Sometimes an island has a pond or lake that also happens to contain an island. That second island would then be called an "island-on-an-island."
Beaver Island, Michigan
An unnamed island on Font Lake, on Beaver Island, on Lake Michigan
Beaver Island is the largest on Lake Michigan. It contains several lowlands, marshy areas, and ponds which makes it a perfect candidate for islands-on-an-island. We found one on the northern part of the island, on Font Lake. The easiest way to get to Beaver Island is by taking the Beaver Island Boat Company’s ferry, the "Emerald Isle." It runs from Charlevoix, Michigan several times a day, and reservations are recommended if you are taking a car across during busy months. Beaver Island also has a small airport if you happen to own a plane.
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Here is the island-on-an-island pictured in the photograph. Font Lake is easily accessible from Beaver Island’s primary town, St. James.
This condition exists frequently on large islands. In the example shown above, the originating island is rather significant: it is the country of Iceland. In this photograph a small island can be found on Tjörn in the midst of Iceland’s capital city, Reykjavík. This was an interesting aside but hardly significant compared to all the other incredible things we saw in Iceland.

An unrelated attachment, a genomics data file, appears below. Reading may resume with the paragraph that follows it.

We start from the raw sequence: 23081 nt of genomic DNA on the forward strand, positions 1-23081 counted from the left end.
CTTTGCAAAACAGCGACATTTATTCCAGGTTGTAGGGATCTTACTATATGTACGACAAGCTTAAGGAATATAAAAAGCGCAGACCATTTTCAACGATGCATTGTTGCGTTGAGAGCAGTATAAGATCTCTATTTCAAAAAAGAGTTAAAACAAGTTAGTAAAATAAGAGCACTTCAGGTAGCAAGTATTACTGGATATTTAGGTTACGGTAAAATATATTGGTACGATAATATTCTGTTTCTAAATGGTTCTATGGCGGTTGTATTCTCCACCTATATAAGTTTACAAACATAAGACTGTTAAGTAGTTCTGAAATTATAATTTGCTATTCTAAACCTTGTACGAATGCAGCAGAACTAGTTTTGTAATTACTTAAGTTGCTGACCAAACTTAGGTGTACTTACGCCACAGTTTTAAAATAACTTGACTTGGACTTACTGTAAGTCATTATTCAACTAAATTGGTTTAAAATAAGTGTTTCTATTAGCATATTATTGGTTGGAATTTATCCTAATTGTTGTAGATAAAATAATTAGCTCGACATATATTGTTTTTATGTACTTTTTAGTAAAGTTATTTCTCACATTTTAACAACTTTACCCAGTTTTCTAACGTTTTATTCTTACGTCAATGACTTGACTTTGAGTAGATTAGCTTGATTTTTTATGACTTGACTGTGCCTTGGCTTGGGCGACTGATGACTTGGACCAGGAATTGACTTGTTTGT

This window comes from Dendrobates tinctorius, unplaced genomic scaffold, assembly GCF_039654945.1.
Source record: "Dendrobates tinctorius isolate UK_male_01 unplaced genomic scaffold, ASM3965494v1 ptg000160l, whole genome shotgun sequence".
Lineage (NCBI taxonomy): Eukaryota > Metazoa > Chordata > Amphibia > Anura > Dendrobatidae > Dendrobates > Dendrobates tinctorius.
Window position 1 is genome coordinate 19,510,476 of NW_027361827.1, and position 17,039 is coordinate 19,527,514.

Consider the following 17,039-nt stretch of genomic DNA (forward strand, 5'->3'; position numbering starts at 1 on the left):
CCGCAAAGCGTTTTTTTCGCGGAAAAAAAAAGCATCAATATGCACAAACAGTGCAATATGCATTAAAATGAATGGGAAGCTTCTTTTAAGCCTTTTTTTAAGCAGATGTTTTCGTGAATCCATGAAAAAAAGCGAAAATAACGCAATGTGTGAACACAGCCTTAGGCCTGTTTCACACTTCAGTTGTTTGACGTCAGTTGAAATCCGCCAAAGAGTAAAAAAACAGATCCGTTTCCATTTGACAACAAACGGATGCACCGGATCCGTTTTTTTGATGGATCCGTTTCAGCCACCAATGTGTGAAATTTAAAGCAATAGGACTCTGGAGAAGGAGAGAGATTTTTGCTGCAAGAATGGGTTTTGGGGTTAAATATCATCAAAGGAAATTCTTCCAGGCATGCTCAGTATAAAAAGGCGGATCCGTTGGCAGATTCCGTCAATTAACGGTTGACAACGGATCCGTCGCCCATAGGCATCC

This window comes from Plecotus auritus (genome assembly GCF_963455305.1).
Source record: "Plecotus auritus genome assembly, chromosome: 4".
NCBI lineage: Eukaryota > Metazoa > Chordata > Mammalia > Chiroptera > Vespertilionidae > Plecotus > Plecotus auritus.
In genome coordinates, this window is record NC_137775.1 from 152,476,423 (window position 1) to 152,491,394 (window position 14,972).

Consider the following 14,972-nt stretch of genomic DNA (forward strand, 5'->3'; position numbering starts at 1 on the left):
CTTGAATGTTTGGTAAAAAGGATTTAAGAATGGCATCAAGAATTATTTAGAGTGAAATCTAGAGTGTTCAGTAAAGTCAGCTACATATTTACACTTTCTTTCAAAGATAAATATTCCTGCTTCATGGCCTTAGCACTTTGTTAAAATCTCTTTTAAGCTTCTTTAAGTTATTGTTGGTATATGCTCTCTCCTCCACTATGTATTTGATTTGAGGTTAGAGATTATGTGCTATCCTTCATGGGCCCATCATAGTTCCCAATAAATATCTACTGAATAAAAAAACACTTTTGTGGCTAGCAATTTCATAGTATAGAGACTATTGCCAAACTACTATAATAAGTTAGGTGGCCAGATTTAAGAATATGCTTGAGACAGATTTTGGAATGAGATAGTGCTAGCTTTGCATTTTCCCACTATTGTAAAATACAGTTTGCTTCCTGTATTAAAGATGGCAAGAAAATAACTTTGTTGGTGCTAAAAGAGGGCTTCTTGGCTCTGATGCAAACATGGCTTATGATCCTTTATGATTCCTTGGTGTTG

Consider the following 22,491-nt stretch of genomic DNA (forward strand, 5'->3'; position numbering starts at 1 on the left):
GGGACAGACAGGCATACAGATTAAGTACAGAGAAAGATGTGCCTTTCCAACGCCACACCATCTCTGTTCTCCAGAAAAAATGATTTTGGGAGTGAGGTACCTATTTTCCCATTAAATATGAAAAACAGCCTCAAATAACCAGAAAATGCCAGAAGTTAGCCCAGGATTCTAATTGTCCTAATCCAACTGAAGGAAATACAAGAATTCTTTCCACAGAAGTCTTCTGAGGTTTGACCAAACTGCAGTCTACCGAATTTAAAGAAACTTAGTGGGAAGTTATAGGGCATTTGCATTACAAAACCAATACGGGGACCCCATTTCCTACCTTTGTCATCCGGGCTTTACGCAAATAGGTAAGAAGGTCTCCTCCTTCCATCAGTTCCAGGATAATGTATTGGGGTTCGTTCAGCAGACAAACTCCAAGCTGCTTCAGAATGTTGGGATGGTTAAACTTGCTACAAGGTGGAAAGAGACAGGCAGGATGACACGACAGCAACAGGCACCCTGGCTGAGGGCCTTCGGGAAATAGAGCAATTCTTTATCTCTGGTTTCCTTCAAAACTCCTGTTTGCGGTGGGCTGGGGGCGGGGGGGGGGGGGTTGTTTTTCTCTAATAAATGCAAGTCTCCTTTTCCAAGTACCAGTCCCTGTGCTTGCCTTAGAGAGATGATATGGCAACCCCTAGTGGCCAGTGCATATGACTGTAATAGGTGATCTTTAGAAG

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I’ll bet our readers in the United Kingdom know many examples of the island-on-an-island phenomenon. What are some of your favourites?
The next logical extension of this phenomenon would be a lake-on-a-lake-on-a-lake but I haven’t photographed one of those yet although I know that they do exist.